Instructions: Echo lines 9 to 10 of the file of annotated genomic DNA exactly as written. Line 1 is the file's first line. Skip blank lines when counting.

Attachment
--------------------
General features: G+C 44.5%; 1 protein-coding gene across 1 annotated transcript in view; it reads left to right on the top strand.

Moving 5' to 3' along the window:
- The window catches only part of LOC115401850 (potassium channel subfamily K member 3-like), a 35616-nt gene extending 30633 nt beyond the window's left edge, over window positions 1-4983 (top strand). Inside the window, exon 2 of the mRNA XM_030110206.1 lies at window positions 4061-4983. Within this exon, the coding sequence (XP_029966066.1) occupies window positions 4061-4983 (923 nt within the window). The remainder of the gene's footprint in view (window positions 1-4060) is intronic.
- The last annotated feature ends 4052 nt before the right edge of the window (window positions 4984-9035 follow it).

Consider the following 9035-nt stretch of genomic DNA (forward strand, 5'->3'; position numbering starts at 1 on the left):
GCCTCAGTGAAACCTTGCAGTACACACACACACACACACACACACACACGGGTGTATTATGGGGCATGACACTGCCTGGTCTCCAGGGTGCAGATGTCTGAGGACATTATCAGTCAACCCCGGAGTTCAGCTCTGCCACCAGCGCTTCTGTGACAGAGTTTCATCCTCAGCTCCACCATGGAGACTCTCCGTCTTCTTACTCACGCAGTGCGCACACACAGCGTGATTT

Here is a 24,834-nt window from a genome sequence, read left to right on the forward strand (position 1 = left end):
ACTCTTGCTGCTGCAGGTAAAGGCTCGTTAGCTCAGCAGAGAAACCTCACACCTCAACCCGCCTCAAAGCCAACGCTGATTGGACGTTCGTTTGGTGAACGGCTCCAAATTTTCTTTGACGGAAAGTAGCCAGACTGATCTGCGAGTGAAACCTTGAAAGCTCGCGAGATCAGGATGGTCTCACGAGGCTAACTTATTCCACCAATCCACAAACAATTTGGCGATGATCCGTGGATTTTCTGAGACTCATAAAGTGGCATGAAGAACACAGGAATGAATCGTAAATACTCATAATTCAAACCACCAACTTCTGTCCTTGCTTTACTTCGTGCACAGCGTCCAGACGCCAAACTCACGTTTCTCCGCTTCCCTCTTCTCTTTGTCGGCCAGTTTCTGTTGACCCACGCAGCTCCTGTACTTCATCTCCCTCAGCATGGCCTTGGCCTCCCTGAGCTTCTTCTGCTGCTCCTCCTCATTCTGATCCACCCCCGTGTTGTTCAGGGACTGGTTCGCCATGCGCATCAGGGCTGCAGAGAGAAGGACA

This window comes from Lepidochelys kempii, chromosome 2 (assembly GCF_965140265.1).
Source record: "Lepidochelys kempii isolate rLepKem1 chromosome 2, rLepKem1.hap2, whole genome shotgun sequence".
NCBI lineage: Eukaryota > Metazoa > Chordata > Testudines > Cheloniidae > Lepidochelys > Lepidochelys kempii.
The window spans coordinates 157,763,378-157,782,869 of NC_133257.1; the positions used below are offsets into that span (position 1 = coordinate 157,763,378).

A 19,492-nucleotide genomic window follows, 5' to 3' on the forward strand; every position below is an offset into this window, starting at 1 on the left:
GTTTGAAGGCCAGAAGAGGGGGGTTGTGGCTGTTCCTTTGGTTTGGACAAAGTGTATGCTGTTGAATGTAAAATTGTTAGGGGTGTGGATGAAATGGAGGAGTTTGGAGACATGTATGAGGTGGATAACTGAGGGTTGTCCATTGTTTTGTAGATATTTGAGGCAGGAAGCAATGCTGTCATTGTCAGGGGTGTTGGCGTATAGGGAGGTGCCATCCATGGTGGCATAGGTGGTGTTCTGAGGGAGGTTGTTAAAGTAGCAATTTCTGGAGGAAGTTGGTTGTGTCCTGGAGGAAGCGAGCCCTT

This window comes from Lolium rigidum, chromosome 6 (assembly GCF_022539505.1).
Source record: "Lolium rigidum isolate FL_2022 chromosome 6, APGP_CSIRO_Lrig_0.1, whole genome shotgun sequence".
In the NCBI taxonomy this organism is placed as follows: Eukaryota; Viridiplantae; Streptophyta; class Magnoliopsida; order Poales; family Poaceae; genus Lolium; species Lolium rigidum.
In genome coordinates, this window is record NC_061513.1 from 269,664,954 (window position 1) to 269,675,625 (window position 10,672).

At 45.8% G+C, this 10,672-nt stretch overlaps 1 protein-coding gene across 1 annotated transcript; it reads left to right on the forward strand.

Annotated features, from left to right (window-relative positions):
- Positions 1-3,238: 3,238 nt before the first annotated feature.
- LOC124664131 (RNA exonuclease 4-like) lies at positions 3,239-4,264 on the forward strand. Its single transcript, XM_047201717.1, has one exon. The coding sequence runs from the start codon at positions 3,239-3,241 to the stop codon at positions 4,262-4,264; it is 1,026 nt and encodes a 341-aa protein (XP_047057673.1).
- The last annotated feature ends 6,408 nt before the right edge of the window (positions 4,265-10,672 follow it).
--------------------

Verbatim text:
This window comes from Lepidochelys kempii, chromosome 2 (assembly GCF_965140265.1).
Source record: "Lepidochelys kempii isolate rLepKem1 chromosome 2, rLepKem1.hap2, whole genome shotgun sequence".